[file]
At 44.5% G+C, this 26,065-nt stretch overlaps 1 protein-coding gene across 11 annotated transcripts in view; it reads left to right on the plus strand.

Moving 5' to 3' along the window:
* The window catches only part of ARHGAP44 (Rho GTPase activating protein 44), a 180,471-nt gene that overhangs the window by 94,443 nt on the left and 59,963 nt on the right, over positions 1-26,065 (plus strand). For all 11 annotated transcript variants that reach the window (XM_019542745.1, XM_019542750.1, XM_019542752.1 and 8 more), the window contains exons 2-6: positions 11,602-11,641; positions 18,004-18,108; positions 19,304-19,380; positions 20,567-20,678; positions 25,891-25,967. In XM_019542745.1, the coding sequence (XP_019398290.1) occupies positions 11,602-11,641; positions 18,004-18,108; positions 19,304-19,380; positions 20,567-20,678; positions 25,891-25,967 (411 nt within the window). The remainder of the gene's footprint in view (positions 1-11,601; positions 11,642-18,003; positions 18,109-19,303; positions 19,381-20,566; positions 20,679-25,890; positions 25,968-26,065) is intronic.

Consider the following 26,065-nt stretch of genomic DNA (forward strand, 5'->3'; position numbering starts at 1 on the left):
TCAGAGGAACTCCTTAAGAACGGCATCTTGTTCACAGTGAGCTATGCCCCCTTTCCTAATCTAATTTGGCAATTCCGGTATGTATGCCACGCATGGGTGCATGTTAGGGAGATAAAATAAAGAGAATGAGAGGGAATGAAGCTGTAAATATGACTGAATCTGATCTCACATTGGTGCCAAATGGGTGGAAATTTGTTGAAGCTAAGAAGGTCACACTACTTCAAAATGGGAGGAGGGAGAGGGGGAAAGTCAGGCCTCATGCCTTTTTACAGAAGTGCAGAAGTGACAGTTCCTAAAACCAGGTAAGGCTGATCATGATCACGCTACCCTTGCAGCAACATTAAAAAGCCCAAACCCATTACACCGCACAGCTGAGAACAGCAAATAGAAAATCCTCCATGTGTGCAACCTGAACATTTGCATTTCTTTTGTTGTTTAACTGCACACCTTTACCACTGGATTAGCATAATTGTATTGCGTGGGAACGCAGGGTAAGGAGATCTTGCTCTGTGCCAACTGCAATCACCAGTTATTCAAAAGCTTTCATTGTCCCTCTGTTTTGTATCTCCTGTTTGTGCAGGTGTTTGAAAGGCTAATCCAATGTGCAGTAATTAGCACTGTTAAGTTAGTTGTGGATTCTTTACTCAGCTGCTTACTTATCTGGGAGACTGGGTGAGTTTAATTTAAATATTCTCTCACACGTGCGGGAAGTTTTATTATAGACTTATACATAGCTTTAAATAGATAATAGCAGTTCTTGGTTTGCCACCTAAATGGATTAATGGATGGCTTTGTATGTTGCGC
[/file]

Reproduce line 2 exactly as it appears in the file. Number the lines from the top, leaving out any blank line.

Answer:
Moving 5' to 3' along the window: